Seminars & Events
Thursday, September 11, 2014: Dr. Bevil Conway (Wellesley College) will speak on his research in visual neuroscience and color at 4:30 pm in Goodpaster Hall 195.
Monday, October 27, 2014: Dr. Todd Gould (University of Maryland Baltimore) will speak on "Genes to behaviors to treatments in bipolar disorder" at 4:45 pm in Goodpaster Hall 195.Friday, December 5, 2014: Dr. Brian Mathur (University of Maryland Baltimore) will speak on "Braking bad: Aberrant inhibitory neurotransmission in addiction" at 3:00 pm in Goodpaster Hall 195.
Kallarackal, A. (2005, December). The Effect of Apamin, a Small Conductance Calcium-activated Potassium (SK) Channel Blocker, in a Mouse Model of Neurofibromatosis1.
Mentor: Dr. Aileen Bailey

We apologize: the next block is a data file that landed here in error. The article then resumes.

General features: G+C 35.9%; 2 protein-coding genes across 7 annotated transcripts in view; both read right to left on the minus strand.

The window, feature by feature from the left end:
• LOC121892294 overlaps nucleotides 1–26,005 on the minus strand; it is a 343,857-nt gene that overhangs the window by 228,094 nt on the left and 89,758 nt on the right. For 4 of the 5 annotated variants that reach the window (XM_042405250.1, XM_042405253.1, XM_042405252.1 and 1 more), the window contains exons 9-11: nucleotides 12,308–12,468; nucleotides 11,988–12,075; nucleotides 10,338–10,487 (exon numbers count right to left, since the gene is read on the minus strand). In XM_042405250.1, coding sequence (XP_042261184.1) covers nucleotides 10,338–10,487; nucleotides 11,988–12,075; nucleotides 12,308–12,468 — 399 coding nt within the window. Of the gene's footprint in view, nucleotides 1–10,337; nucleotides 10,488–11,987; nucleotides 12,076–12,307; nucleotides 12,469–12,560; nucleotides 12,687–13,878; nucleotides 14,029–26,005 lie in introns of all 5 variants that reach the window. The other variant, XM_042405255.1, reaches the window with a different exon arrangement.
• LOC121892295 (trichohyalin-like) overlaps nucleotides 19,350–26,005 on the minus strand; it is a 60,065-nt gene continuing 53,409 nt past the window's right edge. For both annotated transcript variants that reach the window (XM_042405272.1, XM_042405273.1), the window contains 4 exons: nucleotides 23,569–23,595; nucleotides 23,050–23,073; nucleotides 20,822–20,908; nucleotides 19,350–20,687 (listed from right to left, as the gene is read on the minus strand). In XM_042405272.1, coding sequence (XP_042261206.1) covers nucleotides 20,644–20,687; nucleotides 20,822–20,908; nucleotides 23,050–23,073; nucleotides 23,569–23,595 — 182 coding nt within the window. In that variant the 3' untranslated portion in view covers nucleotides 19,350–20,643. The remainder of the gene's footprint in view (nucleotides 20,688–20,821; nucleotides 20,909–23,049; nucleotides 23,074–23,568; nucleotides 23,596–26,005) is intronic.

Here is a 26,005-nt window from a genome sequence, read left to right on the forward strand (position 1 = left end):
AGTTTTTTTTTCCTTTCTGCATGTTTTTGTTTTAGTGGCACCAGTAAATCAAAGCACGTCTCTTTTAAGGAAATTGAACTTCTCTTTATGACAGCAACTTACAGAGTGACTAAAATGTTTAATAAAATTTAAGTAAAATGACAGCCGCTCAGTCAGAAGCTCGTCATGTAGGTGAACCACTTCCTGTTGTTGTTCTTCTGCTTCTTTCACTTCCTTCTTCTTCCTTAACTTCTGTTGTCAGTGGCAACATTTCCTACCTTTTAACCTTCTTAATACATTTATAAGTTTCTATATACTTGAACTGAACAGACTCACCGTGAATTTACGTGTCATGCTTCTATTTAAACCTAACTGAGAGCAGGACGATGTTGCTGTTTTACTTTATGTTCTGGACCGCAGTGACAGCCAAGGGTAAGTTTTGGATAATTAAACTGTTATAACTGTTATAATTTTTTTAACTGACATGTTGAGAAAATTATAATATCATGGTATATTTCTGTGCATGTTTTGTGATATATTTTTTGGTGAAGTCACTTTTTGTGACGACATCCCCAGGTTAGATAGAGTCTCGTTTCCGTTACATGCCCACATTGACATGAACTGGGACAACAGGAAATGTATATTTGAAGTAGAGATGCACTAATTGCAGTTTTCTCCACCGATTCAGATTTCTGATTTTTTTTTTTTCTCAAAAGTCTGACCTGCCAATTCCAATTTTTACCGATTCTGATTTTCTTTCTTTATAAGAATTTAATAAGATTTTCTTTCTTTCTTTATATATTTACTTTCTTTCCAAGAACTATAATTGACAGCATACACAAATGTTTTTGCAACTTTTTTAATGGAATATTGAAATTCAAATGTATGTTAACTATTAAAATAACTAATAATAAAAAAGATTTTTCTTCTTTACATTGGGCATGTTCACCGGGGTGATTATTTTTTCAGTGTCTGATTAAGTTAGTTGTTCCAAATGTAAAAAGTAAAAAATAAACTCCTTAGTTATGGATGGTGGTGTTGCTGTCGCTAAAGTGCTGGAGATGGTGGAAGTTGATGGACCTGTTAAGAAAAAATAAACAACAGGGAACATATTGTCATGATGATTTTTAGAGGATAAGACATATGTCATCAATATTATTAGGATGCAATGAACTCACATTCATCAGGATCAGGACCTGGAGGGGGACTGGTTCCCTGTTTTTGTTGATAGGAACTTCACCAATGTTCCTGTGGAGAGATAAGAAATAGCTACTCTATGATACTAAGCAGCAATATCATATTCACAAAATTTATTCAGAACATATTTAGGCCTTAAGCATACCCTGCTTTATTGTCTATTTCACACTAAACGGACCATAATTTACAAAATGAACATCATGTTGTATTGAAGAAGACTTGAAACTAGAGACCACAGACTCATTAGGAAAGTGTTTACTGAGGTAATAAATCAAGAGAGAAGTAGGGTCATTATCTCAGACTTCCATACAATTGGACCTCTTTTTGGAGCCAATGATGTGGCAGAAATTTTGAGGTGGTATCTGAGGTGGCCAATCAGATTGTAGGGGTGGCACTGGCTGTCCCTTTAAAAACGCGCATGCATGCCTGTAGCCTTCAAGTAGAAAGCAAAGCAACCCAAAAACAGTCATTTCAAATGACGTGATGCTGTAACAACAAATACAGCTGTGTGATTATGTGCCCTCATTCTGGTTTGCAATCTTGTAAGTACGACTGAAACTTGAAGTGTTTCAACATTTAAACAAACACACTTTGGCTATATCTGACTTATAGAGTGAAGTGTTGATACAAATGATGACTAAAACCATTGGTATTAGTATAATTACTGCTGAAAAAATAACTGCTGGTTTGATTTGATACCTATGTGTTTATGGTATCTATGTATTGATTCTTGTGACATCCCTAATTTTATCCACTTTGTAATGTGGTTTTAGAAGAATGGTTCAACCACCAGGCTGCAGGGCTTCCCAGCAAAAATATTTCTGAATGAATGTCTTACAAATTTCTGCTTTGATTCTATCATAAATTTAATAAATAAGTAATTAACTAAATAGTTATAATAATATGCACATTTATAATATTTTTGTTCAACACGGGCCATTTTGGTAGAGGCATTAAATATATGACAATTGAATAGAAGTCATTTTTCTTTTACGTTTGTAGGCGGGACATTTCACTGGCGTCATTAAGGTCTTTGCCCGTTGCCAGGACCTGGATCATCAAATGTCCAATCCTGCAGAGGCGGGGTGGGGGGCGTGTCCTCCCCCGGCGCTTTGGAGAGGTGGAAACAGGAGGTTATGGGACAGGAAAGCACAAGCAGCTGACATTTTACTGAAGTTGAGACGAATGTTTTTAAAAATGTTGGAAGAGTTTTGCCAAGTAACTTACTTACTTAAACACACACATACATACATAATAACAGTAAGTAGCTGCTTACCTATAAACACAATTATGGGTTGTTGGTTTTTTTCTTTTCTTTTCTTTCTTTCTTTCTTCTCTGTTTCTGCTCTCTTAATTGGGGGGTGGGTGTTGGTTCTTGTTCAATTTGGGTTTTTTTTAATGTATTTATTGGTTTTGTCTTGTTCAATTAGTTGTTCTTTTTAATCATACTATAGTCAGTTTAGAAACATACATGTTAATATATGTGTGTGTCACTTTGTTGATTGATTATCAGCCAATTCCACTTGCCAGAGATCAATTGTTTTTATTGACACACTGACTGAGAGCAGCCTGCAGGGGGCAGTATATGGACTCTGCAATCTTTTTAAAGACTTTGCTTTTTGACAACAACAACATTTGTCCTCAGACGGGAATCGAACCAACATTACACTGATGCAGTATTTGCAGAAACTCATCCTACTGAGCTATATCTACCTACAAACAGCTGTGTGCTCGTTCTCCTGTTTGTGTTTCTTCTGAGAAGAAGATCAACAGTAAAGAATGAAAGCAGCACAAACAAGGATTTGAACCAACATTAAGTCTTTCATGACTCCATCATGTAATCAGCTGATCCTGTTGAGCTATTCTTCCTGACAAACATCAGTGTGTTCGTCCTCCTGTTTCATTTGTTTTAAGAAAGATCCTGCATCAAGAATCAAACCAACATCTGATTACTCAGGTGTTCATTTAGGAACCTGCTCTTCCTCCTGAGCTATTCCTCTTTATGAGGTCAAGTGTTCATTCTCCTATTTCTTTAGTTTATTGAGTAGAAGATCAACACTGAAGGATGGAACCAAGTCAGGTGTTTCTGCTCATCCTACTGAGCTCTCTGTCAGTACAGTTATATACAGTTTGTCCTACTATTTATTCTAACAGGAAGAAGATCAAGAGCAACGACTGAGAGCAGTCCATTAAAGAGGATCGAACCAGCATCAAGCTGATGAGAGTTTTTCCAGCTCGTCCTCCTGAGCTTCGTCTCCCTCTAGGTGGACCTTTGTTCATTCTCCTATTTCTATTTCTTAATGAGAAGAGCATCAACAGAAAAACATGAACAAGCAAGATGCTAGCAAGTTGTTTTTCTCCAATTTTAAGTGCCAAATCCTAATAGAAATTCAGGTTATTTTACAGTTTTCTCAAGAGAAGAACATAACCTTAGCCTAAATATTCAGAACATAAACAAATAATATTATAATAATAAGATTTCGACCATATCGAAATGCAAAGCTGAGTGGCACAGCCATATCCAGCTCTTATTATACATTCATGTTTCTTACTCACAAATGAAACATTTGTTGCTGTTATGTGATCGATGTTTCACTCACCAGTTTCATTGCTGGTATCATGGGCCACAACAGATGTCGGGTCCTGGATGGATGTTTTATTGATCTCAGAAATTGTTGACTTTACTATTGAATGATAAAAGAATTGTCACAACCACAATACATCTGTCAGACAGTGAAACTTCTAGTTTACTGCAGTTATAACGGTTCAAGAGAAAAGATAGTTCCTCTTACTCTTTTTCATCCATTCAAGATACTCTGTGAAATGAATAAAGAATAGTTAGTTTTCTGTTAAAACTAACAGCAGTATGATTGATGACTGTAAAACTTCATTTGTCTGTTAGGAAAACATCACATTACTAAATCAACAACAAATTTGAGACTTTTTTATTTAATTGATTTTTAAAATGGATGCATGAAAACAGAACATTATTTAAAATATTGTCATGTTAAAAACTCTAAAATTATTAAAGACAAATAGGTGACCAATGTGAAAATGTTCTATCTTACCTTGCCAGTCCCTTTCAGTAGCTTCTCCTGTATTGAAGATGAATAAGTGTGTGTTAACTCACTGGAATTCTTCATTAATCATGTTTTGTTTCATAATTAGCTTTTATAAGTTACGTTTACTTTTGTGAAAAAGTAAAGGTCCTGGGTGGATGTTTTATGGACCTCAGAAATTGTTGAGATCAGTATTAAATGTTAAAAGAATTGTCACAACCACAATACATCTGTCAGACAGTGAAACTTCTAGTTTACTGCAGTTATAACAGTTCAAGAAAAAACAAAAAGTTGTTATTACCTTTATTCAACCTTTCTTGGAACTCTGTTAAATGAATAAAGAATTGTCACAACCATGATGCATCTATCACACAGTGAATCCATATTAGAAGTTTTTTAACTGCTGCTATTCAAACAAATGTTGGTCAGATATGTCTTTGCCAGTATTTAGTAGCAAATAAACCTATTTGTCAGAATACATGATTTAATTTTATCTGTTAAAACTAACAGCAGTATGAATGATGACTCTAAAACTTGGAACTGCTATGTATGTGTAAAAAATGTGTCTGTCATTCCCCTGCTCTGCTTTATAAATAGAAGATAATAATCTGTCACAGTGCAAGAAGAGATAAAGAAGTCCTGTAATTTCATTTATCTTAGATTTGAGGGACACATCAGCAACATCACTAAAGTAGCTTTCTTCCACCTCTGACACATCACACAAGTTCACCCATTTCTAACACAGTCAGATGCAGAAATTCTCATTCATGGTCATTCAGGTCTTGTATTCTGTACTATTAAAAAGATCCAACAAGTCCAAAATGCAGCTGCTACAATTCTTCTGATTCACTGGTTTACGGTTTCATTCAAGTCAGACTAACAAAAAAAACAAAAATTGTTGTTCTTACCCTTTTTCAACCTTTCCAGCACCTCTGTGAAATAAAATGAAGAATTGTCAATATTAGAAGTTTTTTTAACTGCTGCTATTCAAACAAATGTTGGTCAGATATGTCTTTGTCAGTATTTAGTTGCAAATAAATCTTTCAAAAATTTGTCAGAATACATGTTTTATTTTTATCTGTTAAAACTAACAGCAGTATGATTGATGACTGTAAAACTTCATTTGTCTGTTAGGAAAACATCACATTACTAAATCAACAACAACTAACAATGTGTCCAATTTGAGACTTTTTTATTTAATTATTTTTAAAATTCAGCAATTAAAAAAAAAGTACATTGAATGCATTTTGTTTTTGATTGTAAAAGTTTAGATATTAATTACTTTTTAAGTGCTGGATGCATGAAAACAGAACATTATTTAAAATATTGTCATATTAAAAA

Neurofibromatosis 1 (NF1) is a common genetic disorder known to cause a variety of physiological symptoms such as the formation of both benign and malignant tumors, and is also known to cause visuospatial learning deficits. A large component of the learning deficits in NF1 patients is difficulty in visuospatial tasks. The astrocytes of Nf1+/- mice exhibit an increased outward K+ current which is apamin (a specific blocker of small conductance calcium activated potassium (SK) channels) sensitive. SK channels appear to play a role in regulating long term potentiation (LTP), a mechanism of learning which has been shown to be impaired Nf1+/- mice. We found a significant upregulation of SK1 channels in Nf1+/- mouse brains in comparison to WT brains through western blot analysis. Immunohistochemistry showed that the upregulation is localized to the hippocampus and olfactory tract. We tested 32 mice and administered a 0.4mg/kg dose of apamin either through i.p injection or micro-osmotic pump to Nf1+/- mice and found that the apamin treated Nf1+/- mice significantly improved performance on the water maze task in comparison to saline treated Nf1+/- mice on the third day of training. We also tested Nf1+/- mice in the Barnes maze, another test of hippocampal dependent learning and found that Nf1+/- mice had higher escape latencies than normal control mice, however this was not significant. In this study we demonstrate a possible mechanism for the learning deficits seen in Nf1+/- mice and a possible drug therapy for rescuing these deficits. We also demonstrate a potentially novel learning deficit in Nf1+/- mice in the Barnes maze task.